“That means the Socialist Forum is just another working group for the IMC,” said Lehman. “And it means [WRFU] is not really organized. People just jump in and participate.”
The station is attempting to run a consensus-based model, where everyone has an equal say, no matter how long one has been there or how much experience she has. There is no official hierarchy. Lehman pointed out Lynsee Melchi as a leader who knows the day-to-day workings of the station more than anyone else, but still declines to claim a job title.
“There’s not really anyone in charge, so I guess I don’t have a title,” Melchi said. “I act as a spokesperson for the radio station. So that might be the closest thing to one.”
In this free-form system, Melchi points out that there are some “perceived barriers” by newcomers. Lack of knowledge or experience is no excuse to not contribute, though, she said.
“When I first started, I was the only woman,” Melchi said. “It was me and five other guys, sitting around and talking about radio equipment, and I don’t know anything about radio equipment.”
Her story serves as Radio Free Urbana’s ideal volunteering – just jumping in and getting involved.
“And then one day,” she said, “they said we need to raise some money, and we need someone to tell people about us. And I thought – I can do that. I didn’t actually know what I was doing. I just sort of made it up as I went along, but I didn’t do so bad.”
She says that she spends much of her time at the station when not at her full-time job. And that brings up another of WRFU’s difficulties: being run by part-time volunteers, things take longer to get done.
“People ask why something hasn’t been done,” Lehman said, “and it’s like, well, no one has volunteered to do it yet. There’s no paid staff, so sometimes it can be a little bit disorganized.”
The station is currently looking to fill some large gaps in its schedule, and in a sense, 104.5 FM is a blank slate to be filled in any way that the community sees fit. Despite L’Internationale being played during the station’s kick-off and the Socialist Forum being integral in its creation, the station is theoretically politically neutral, so ideology is certainly no grounds for discrimination at WRFU. Some members of the station would prefer that it is not considered strictly liberal.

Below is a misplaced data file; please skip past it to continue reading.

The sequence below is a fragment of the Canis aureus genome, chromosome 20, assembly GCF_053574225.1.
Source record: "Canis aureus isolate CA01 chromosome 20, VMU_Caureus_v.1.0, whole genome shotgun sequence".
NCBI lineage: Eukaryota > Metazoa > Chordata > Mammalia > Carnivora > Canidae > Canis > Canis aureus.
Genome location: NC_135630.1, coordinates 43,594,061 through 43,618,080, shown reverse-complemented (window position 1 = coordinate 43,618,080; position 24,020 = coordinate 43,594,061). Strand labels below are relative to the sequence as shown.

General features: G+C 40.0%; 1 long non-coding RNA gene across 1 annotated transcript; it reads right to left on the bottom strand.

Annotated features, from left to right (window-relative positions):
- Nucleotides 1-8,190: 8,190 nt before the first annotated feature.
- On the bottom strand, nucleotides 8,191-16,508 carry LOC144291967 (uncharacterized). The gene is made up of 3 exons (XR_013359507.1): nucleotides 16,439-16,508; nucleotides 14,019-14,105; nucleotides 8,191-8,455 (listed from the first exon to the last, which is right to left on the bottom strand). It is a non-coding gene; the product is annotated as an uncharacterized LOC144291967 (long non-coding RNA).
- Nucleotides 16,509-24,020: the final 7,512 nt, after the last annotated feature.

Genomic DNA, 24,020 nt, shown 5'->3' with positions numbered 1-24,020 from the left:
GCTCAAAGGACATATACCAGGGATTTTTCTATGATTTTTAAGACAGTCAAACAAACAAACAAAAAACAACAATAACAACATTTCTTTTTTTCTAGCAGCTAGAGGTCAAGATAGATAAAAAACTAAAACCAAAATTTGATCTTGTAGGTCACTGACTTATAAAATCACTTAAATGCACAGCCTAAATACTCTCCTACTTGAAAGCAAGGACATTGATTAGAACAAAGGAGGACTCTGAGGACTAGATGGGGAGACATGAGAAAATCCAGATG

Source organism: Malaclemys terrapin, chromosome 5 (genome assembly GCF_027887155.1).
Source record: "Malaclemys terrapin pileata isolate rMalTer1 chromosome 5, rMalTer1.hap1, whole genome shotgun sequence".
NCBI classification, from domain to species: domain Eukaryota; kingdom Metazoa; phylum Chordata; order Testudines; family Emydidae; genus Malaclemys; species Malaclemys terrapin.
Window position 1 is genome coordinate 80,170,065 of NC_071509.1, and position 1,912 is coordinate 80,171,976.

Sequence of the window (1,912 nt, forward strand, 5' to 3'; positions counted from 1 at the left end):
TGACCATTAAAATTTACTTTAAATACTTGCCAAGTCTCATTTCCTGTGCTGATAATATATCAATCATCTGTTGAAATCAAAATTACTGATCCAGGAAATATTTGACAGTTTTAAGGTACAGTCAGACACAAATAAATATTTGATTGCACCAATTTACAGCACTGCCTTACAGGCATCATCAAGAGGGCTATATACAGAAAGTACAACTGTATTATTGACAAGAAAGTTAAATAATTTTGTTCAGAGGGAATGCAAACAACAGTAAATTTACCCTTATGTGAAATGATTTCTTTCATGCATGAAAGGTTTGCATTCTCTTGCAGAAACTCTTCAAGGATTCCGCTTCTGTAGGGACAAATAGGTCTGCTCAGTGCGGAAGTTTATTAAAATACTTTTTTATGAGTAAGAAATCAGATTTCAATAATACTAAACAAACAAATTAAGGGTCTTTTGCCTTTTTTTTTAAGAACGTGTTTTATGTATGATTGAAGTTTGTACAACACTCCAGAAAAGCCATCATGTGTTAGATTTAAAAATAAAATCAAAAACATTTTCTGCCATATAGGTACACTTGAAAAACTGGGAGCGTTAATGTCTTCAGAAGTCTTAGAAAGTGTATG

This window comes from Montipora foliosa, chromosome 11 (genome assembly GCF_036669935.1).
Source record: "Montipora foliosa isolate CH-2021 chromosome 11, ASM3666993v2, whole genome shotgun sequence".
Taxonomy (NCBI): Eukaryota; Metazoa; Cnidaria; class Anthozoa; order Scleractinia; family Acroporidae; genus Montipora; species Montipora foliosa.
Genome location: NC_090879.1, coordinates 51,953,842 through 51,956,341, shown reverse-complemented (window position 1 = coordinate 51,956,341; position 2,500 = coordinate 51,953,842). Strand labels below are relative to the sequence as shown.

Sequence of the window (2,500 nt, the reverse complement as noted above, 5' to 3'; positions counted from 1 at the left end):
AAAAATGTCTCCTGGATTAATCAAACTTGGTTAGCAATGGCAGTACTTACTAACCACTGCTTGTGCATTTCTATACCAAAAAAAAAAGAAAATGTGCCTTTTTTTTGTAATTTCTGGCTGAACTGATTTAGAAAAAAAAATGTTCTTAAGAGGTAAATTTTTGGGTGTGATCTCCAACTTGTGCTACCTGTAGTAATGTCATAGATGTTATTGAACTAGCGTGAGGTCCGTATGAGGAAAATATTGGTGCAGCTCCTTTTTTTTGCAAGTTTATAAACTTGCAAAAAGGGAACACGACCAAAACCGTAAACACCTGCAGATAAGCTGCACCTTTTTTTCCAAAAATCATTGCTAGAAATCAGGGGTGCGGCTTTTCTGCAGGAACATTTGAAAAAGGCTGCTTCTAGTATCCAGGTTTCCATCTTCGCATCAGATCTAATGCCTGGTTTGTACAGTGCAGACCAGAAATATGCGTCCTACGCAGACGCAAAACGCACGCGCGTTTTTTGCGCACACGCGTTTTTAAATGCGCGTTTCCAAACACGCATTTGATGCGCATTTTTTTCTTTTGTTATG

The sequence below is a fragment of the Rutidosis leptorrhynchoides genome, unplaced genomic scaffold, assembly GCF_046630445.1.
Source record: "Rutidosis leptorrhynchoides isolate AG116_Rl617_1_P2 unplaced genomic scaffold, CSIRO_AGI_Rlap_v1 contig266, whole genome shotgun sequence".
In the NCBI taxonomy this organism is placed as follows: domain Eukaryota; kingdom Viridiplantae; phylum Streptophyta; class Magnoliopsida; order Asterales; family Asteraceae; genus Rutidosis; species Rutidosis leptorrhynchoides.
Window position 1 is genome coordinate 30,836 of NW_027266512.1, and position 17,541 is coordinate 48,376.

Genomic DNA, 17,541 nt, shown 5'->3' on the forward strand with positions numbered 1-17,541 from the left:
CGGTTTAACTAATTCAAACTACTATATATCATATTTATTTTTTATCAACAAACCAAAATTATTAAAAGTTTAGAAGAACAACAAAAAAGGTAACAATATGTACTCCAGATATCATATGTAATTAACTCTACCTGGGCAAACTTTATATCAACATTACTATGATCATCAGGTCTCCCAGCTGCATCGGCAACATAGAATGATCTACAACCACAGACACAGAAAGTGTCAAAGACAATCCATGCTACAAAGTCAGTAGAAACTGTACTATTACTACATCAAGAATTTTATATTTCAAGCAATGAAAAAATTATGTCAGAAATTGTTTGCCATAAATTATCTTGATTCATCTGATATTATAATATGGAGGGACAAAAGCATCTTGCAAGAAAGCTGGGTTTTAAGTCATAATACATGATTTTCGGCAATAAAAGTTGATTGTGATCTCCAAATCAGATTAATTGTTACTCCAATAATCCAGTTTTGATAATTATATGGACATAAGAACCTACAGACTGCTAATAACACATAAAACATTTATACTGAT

“It’s not so much left wing as it is just making space available for anybody,” Evans said.
The station is willing to take on practically any show – just as long as the person who proposes it has been trained to work the equipment. And depending on who you ask, what the station’s programming should look like differs.
“Women are largely underrepresented as on air personalities on WRFU, and we’re looking to change this,” said Danielle Chynoweth, a volunteer at the station and a member of the Urbana City Council.
According to Alnet, one of WRFU’s main missions is to broadcast in multiple languages. Having been raised in the Northeast of France, Alnet enjoys playing and listening to his native language during his show, “The French Hour.”
“WRFU is largely coordinated by those in the alternative music scenes, so musically we are quite eclectic,” said Chynoweth. “But as for talk, we could do better. Hopefully more people will come forward to discuss the critical issues in our community, country and the world.”